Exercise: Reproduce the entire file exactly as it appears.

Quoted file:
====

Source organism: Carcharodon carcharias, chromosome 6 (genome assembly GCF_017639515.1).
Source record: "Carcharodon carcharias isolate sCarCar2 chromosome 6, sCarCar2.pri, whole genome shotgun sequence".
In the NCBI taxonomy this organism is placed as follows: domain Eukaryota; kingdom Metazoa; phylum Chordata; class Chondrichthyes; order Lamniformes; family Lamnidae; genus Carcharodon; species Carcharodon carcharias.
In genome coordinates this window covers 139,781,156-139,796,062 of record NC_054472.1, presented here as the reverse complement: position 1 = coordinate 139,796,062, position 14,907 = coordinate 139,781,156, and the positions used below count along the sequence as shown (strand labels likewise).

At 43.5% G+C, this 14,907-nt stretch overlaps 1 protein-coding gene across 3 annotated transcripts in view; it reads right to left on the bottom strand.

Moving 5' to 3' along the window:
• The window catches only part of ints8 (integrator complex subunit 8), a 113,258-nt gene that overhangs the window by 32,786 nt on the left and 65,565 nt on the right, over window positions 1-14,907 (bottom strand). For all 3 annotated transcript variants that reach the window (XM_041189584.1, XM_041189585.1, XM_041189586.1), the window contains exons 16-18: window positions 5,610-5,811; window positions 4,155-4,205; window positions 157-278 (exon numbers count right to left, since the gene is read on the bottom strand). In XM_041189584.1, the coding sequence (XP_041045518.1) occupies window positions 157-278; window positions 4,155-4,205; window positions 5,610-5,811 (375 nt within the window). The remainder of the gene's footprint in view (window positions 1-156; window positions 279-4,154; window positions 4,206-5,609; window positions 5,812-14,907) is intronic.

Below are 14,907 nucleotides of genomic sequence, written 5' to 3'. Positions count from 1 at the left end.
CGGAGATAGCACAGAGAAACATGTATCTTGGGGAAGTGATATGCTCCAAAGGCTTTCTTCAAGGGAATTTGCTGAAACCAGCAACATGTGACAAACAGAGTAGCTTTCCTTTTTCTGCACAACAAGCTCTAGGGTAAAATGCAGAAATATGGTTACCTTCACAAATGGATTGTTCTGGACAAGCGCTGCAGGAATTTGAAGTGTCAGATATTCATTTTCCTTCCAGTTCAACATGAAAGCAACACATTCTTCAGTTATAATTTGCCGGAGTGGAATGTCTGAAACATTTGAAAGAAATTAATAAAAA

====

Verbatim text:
Source organism: Carcharodon carcharias, chromosome 6 (genome assembly GCF_017639515.1).
Source record: "Carcharodon carcharias isolate sCarCar2 chromosome 6, sCarCar2.pri, whole genome shotgun sequence".
In the NCBI taxonomy this organism is placed as follows: domain Eukaryota; kingdom Metazoa; phylum Chordata; class Chondrichthyes; order Lamniformes; family Lamnidae; genus Carcharodon; species Carcharodon carcharias.
In genome coordinates this window covers 139,781,156-139,796,062 of record NC_054472.1, presented here as the reverse complement: position 1 = coordinate 139,796,062, position 14,907 = coordinate 139,781,156, and the positions used below count along the sequence as shown (strand labels likewise).

At 43.5% G+C, this 14,907-nt stretch overlaps 1 protein-coding gene across 3 annotated transcripts in view; it reads right to left on the bottom strand.

Moving 5' to 3' along the window:
• The window catches only part of ints8 (integrator complex subunit 8), a 113,258-nt gene that overhangs the window by 32,786 nt on the left and 65,565 nt on the right, over window positions 1-14,907 (bottom strand). For all 3 annotated transcript variants that reach the window (XM_041189584.1, XM_041189585.1, XM_041189586.1), the window contains exons 16-18: window positions 5,610-5,811; window positions 4,155-4,205; window positions 157-278 (exon numbers count right to left, since the gene is read on the bottom strand). In XM_041189584.1, the coding sequence (XP_041045518.1) occupies window positions 157-278; window positions 4,155-4,205; window positions 5,610-5,811 (375 nt within the window). The remainder of the gene's footprint in view (window positions 1-156; window positions 279-4,154; window positions 4,206-5,609; window positions 5,812-14,907) is intronic.

Below are 14,907 nucleotides of genomic sequence, written 5' to 3'. Positions count from 1 at the left end.
CGGAGATAGCACAGAGAAACATGTATCTTGGGGAAGTGATATGCTCCAAAGGCTTTCTTCAAGGGAATTTGCTGAAACCAGCAACATGTGACAAACAGAGTAGCTTTCCTTTTTCTGCACAACAAGCTCTAGGGTAAAATGCAGAAATATGGTTACCTTCACAAATGGATTGTTCTGGACAAGCGCTGCAGGAATTTGAAGTGTCAGATATTCATTTTCCTTCCAGTTCAACATGAAAGCAACACATTCTTCAGTTATAATTTGCCGGAGTGGAATGTCTGAAACATTTGAAAGAAATTAATAAAAA